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We recently lost colleagues, clients, family members, or friends to COVID, and it’s been difficult for us to keep working in the face of our grief. How can I help my staff cope while also taking care of myself?

The death of a loved one, friend or colleague to COVID-19 is tragic, and grief is a normal response to loss. When faced with grief and the need to maintain work engagement, there are concrete methods that can be helpful in mitigating the impact of grief and creating space to heal. That being said, it takes time to process and heal from loss, so it is important to be patient and recognize emotions and feelings as they arise. Here are ideas to get you started:

  • Write down your thoughts and feelings to become more aware of how your grief is affecting you and your work.  
  • Focus on what you can control, instead of focusing on what you cannot. Make sure to prioritize sleep, hygiene, and nutrition.
  • Find your support. This could be friends, family, colleagues, buddy systems, support groups and behavioral health services.
  • Consult the following resources for more information:

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What strategies can I use to help staff, clients, and their families manage their anxiety and loneliness?

For your staff, your clients, and their loved ones, these are incredibly stressful times: loneliness and anxiety are normal responses. Strategies to mitigate the emotional toll of these responses include compassionate communication, social support, self-care, and healthy coping mechanisms. While communicating, listen, be honest in your responses, and reflect back what others tell you.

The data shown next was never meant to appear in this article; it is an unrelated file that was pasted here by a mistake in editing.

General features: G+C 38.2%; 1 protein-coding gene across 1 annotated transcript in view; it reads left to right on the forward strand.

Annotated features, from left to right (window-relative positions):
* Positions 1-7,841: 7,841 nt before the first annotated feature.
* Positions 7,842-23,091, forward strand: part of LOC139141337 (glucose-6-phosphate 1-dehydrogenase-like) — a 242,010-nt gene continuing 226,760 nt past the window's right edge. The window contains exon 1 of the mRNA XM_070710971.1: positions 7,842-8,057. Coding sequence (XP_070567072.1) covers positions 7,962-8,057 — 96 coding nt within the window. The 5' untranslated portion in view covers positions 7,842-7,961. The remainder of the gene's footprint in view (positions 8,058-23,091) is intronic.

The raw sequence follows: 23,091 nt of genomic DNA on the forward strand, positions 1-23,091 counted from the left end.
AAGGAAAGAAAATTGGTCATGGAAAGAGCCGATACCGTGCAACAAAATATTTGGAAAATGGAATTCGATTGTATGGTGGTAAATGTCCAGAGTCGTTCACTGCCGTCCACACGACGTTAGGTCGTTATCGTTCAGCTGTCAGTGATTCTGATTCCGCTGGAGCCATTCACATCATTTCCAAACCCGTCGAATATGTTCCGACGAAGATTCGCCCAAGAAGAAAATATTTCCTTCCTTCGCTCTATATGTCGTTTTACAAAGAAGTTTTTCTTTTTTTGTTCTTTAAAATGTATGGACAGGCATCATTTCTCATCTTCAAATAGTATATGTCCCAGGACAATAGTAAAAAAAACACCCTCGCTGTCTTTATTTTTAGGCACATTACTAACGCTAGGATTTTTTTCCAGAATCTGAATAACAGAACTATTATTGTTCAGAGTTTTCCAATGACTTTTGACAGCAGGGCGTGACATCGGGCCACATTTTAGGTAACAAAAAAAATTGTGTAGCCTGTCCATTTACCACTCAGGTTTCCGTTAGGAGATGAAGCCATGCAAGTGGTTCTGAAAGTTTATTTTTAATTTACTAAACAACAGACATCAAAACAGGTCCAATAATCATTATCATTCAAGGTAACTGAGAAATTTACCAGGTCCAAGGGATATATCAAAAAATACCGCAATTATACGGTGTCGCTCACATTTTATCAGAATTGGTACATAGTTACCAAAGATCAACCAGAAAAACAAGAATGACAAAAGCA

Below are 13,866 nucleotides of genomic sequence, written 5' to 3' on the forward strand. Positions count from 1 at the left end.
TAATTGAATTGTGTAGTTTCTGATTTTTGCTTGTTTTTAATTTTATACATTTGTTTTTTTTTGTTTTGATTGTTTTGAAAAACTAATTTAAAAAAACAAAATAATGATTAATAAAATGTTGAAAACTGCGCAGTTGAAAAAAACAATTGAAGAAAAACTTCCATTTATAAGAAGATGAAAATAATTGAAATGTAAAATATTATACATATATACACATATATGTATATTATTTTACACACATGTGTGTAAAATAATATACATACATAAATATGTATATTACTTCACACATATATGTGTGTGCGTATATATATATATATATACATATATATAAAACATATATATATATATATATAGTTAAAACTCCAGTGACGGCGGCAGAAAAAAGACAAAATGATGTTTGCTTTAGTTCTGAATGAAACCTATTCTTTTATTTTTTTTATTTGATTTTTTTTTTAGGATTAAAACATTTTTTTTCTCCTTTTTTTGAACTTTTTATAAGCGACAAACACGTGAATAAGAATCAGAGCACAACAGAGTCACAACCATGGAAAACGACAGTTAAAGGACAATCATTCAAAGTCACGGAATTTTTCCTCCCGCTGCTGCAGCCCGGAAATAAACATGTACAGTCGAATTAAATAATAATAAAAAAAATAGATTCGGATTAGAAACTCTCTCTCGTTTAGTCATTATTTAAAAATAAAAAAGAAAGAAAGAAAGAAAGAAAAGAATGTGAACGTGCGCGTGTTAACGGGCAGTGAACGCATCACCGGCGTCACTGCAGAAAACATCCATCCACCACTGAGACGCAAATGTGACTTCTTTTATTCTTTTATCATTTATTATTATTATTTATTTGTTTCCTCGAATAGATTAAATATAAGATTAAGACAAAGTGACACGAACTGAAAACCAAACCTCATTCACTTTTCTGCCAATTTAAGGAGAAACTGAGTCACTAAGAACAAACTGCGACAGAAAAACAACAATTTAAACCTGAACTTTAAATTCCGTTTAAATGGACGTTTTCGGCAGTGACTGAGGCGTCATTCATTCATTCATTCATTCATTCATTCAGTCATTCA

Check whether your staff and clients are still connected to their normal sources of social support. Do they have the ability to communicate with loved ones virtually? If appropriate, ask about the well-being of those who are close to your staff members or clients.
Lastly, identify self-care and coping mechanisms that your staff and clients are already using and explore new ones. There is no ‘one size fits all’ answer for this. Instead, promote and encourage a variety of techniques that people can try out and continue if it fits their emotional and behavioral health needs. These can include journaling, puzzles, mindfulness apps, volunteer projects, etc.

If you have space in your facility, consider creating a “stress-free oasis.” This oasis would be a room designed and designated for relaxation: dimly lit with cozy chairs, stress-reducing scents like lavender, soothing music or nature sounds, plants, and a virtual sunrise or oceans waves projected along one of the walls.

Visit this CDC link to learn more about managing stress and anxiety during the COVID-19 pandemic.

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My staff and I are worried about our personal finances if we don’t start seeing more patients soon. What can I do to help mitigate these concerns?

With widespread unemployment, furloughs, and reduced client loads, many people are concerned about their finances right now. The first step is to see whether you are eligible for financial assistance through the Provider Relief Fund, small business loans, or other programs, such as the National Council for Behavioral Health’s COVID-19 Relief Fund. Check out the COVID-19 Help Center to learn about unemployment assistance, health care, food and nutrition programs, and small business loans. If you are concerned about losing your home, visit the US Department of Housing and Urban Development’s COVID-19 website for steps renters and homeowners can take to avoid eviction or foreclosure.

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  • This page last reviewed: July 22, 2020